Philadelphia Inquirer's Scores

  • Movies
  • TV
For 3,807 reviews, this publication has graded:
  • 70% higher than the average critic
  • 3% same as the average critic
  • 27% lower than the average critic
On average, this publication grades 5.7 points higher than other critics. (0-100 point scale)
Average Movie review score: 68
Highest review score: 100 The Lobster
Lowest review score: 0 A Little Bit of Heaven
Score distribution:
3807 movie reviews
  1. Though not as great as "Toy Story 2" and "Monsters, Inc.," Pixar movies that are the gold standard for family movies, Finding Nemo is visually entrancing.
  2. A triumph.
  3. So jaw-droppingly out there, so bracingly bizarre, and, much of the time, so fall-over-funny that even its flaws don't matter. Easily the oddest movie of the year, it is also one of the best.
    • Philadelphia Inquirer
  4. It's great to see an American filmmaker - and a successful one at that - willing to simply train his cameras on the actors and let them, and their characters, come to life.
  5. A movie with the sweet soul of "Toy Story" and the boisterous spirit of "Spy Kids."
  6. If Malik doesn't remind you of Al Pacino's Michael Corleone on his journey from innocence to corruption in "The Godfather" saga, well . . . he should. A Prophet is similarly, startlingly momentous.
  7. Crowe is so good on mood and milieu that when Elton John's bubblegum ballad "Tiny Dancer" swells on the soundtrack, in this context it sounds like a hymn.
    • Philadelphia Inquirer
  8. The film has the dog-eared look of a homemade valentine and the improvised sound of '60s jazz, courtesy of a score by Mark Suozzo and a spirited soundtrack including Marvin Gaye's "Ain't That Peculiar," which might be the film's anthem.
  9. At its best it is one of the most dynamic movies from a most dynamic filmmaker, now 76.
  10. It's Greengrass' way of asking a question that looms large in these post-9/11 days: Are we all praying to the same God, or is one man's God better than another, and one man's God vastly more terrifying?
  11. George Miller's Fury Road is a hundred things at once: a biker movie, a spaghetti western, a post-apocalyptic dystopian action pic, a tale of female empowerment (The Vagina Monologues' Eve Ensler was a consultant on set), a Bosch painting made scary 3D real, a Keystone Kops screwball romp, and an auto show from hell.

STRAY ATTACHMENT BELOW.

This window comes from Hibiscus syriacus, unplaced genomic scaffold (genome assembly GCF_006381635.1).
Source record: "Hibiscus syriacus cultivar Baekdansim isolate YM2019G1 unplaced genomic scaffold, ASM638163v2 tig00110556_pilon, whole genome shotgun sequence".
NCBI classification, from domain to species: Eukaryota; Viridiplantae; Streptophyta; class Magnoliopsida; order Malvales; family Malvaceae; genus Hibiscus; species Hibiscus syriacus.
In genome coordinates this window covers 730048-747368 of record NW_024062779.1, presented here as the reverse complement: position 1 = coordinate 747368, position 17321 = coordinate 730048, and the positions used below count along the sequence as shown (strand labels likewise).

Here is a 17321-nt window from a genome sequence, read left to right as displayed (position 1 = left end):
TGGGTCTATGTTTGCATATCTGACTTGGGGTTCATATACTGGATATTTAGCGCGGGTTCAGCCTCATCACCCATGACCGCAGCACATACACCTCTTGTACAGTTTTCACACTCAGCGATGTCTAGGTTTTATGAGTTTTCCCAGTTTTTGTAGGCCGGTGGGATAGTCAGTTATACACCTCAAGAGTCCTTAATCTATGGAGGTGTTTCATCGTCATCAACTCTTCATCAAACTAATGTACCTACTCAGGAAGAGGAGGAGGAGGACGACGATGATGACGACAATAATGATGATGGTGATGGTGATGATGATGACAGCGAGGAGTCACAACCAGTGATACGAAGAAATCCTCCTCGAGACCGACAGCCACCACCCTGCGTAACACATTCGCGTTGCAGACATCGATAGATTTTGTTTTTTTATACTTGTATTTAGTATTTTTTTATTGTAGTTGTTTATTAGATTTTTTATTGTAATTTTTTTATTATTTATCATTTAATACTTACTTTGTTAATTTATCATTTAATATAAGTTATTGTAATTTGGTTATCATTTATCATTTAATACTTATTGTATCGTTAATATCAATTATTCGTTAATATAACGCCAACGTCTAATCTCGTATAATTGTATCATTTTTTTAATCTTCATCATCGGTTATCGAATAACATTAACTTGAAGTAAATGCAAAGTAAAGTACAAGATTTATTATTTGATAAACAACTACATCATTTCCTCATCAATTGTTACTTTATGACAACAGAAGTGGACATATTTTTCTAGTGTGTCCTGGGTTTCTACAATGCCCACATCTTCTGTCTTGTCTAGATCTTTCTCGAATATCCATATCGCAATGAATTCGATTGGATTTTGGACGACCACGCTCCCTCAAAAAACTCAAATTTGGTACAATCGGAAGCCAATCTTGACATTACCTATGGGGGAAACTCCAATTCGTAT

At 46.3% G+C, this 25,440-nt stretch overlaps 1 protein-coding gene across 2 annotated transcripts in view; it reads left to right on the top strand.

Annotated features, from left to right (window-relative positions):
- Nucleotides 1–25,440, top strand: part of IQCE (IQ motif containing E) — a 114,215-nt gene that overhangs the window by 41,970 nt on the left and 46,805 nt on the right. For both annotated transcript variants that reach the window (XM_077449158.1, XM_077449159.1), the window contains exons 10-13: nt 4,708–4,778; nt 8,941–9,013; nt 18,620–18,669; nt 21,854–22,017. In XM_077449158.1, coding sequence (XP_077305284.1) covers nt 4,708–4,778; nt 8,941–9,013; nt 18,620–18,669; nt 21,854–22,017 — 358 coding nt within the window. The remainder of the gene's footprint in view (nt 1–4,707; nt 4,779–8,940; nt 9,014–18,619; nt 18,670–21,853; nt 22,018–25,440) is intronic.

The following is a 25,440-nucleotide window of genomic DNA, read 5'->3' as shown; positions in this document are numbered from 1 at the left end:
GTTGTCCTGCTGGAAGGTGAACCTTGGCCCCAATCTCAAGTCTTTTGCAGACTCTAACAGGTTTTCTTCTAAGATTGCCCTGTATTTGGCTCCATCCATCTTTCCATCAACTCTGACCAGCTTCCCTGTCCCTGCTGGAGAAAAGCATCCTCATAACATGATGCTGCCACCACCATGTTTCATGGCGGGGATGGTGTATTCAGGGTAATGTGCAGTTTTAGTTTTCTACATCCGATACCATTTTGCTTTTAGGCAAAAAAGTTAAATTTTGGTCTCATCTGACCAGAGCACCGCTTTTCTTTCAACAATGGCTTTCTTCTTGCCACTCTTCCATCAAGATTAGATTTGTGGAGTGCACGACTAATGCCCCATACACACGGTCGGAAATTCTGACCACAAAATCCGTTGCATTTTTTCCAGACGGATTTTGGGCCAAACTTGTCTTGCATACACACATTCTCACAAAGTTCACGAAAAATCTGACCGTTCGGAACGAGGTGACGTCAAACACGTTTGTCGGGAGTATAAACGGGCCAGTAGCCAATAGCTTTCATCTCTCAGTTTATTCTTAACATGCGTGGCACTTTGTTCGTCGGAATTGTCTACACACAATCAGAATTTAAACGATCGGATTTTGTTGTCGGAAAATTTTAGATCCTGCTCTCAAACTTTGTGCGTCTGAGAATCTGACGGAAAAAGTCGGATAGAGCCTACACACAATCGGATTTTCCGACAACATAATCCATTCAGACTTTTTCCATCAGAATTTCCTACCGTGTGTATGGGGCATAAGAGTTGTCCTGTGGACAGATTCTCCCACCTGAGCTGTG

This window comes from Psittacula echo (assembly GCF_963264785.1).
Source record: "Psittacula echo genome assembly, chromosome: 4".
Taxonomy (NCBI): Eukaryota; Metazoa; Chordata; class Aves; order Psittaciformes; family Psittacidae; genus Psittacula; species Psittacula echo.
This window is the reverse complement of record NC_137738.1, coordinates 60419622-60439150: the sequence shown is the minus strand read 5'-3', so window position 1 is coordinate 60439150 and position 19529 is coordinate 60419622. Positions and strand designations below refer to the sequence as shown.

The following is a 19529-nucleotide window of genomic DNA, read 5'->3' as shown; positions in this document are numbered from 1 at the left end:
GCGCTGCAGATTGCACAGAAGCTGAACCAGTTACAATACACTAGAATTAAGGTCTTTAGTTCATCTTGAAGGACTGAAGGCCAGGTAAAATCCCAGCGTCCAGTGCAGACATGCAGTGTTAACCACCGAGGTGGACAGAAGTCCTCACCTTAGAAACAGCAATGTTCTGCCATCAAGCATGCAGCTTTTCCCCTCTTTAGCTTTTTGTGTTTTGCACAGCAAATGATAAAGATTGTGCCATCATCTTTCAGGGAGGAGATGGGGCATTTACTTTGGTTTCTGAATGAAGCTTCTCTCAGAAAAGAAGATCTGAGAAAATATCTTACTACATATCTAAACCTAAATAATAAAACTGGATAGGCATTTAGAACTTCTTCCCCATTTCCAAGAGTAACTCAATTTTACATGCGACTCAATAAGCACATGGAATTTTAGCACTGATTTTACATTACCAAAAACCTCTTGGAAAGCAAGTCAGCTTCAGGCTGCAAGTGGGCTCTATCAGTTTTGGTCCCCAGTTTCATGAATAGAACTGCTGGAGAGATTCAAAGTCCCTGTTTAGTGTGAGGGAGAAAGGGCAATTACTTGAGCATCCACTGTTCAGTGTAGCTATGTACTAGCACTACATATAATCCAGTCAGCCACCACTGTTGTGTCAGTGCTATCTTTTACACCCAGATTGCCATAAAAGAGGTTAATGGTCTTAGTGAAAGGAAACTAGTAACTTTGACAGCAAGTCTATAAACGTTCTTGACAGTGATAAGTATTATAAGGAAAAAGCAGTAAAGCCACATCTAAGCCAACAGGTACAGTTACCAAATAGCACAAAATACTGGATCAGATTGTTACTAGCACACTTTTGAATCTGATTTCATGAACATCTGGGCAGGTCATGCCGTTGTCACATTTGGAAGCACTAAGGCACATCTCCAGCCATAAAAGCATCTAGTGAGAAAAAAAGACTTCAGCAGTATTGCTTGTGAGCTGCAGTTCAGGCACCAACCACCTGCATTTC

12. Isn't like the classic Japanese drama "Rashomon," which suggested that one person's perspective of an event gave him a different truth from the person standing elsewhere.
  13. Big hair. Big mouths. Big scams. Everything about American Hustle, David O. Russell's wild and woolly take on the late-'70s FBI sting operation code-named Abscam, is big. And the biggest thing of all is the love story that beats at the heart of this rollicking disco-era ensemble piece.
  14. A visually dazzling mood piece.
  15. Persepolis, the superb film based on Satrapi's graphic memoirs of the same name, is a riveting odyssey in pictures and words. It's unlike any journal you've read or any animated movie you've seen.
  16. This year's must-see film.
  17. Lives is a best-foreign-film nominee competing in a year that at least three movies in this category are stronger than Oscar's best-picture contenders.
  18. It's action opera, sword-and-sorcery song-and-dance, and it's a heart-pumping, jaw-dropping thrill. OK, so I kind of like the thing.
  19. He had the fearlessness of a 104-story man and something more than a daredevil's brass.
  20. Pitch-perfect and profoundly moving.
  21. Baron Cohen brings scary conviction to the performance.
  22. Offers a crushing view of humanity at its most desperate, and a view of one man's fevered efforts to find grace and dignity amid the horror.
  23. The Dardennes are aces at these small-scale human dramas, and Two Days, One Night is almost without flaw.
  24. Lucid, concise and devastating account of what went wrong in Iraq, patiently counts those 500 ways.
  25. There is intrigue. There is suspense. Guilt - a man's guilt, a nation's - hangs heavy in the air.
  26. A quietly soulful study of two very different men.
  27. Selma may be flawed, even spurious at points. But in its larger portrait of a man of dignity, purpose, and courage, and in Oyelowo's performance as that man, the film rings true.
  28. Yun's performance is remarkable. The journey Mija takes is painful and hard and - for us, watching - sublime.
  29. Strangely, wonderfully, The Artist feels as bold and innovative a moviegoing experience as James Cameron's bells-and-whistles Avatar did a couple of years ago. Retro becomes nuevo. Quaint becomes cool.
  30. It's a trippy but tender examination of human emotions, relationships, all-consuming love.

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